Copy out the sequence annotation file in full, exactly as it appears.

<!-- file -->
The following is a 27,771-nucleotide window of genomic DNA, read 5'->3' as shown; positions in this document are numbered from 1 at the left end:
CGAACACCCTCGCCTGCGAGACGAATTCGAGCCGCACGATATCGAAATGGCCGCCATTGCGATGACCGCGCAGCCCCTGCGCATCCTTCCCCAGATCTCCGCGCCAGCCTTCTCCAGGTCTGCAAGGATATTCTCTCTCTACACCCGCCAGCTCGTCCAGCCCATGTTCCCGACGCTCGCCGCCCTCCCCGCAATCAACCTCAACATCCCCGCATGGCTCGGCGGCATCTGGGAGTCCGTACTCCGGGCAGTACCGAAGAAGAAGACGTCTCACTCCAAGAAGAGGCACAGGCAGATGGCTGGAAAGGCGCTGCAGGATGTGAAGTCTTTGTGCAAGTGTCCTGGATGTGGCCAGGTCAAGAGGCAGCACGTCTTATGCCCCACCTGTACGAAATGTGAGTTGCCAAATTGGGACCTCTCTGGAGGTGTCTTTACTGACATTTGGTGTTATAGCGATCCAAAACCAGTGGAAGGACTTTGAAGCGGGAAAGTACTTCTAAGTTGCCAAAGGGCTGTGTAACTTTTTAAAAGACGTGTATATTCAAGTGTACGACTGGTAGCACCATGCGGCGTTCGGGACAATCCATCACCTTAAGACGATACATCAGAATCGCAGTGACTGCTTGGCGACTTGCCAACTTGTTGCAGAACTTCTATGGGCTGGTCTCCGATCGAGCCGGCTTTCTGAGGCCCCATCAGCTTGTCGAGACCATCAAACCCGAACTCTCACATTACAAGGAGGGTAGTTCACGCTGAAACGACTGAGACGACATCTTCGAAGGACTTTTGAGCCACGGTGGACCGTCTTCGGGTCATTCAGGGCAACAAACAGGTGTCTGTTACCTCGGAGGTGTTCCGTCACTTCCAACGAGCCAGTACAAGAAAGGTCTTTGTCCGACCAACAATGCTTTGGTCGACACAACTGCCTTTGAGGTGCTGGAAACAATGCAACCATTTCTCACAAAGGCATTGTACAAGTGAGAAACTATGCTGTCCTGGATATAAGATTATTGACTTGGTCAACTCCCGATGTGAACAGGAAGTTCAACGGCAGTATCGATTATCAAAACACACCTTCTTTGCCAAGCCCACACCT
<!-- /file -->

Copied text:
The following is a 27,771-nucleotide window of genomic DNA, read 5'->3' as shown; positions in this document are numbered from 1 at the left end:
CGAACACCCTCGCCTGCGAGACGAATTCGAGCCGCACGATATCGAAATGGCCGCCATTGCGATGACCGCGCAGCCCCTGCGCATCCTTCCCCAGATCTCCGCGCCAGCCTTCTCCAGGTCTGCAAGGATATTCTCTCTCTACACCCGCCAGCTCGTCCAGCCCATGTTCCCGACGCTCGCCGCCCTCCCCGCAATCAACCTCAACATCCCCGCATGGCTCGGCGGCATCTGGGAGTCCGTACTCCGGGCAGTACCGAAGAAGAAGACGTCTCACTCCAAGAAGAGGCACAGGCAGATGGCTGGAAAGGCGCTGCAGGATGTGAAGTCTTTGTGCAAGTGTCCTGGATGTGGCCAGGTCAAGAGGCAGCACGTCTTATGCCCCACCTGTACGAAATGTGAGTTGCCAAATTGGGACCTCTCTGGAGGTGTCTTTACTGACATTTGGTGTTATAGCGATCCAAAACCAGTGGAAGGACTTTGAAGCGGGAAAGTACTTCTAAGTTGCCAAAGGGCTGTGTAACTTTTTAAAAGACGTGTATATTCAAGTGTACGACTGGTAGCACCATGCGGCGTTCGGGACAATCCATCACCTTAAGACGATACATCAGAATCGCAGTGACTGCTTGGCGACTTGCCAACTTGTTGCAGAACTTCTATGGGCTGGTCTCCGATCGAGCCGGCTTTCTGAGGCCCCATCAGCTTGTCGAGACCATCAAACCCGAACTCTCACATTACAAGGAGGGTAGTTCACGCTGAAACGACTGAGACGACATCTTCGAAGGACTTTTGAGCCACGGTGGACCGTCTTCGGGTCATTCAGGGCAACAAACAGGTGTCTGTTACCTCGGAGGTGTTCCGTCACTTCCAACGAGCCAGTACAAGAAAGGTCTTTGTCCGACCAACAATGCTTTGGTCGACACAACTGCCTTTGAGGTGCTGGAAACAATGCAACCATTTCTCACAAAGGCATTGTACAAGTGAGAAACTATGCTGTCCTGGATATAAGATTATTGACTTGGTCAACTCCCGATGTGAACAGGAAGTTCAACGGCAGTATCGATTATCAAAACACACCTTCTTTGCCAAGCCCACACCT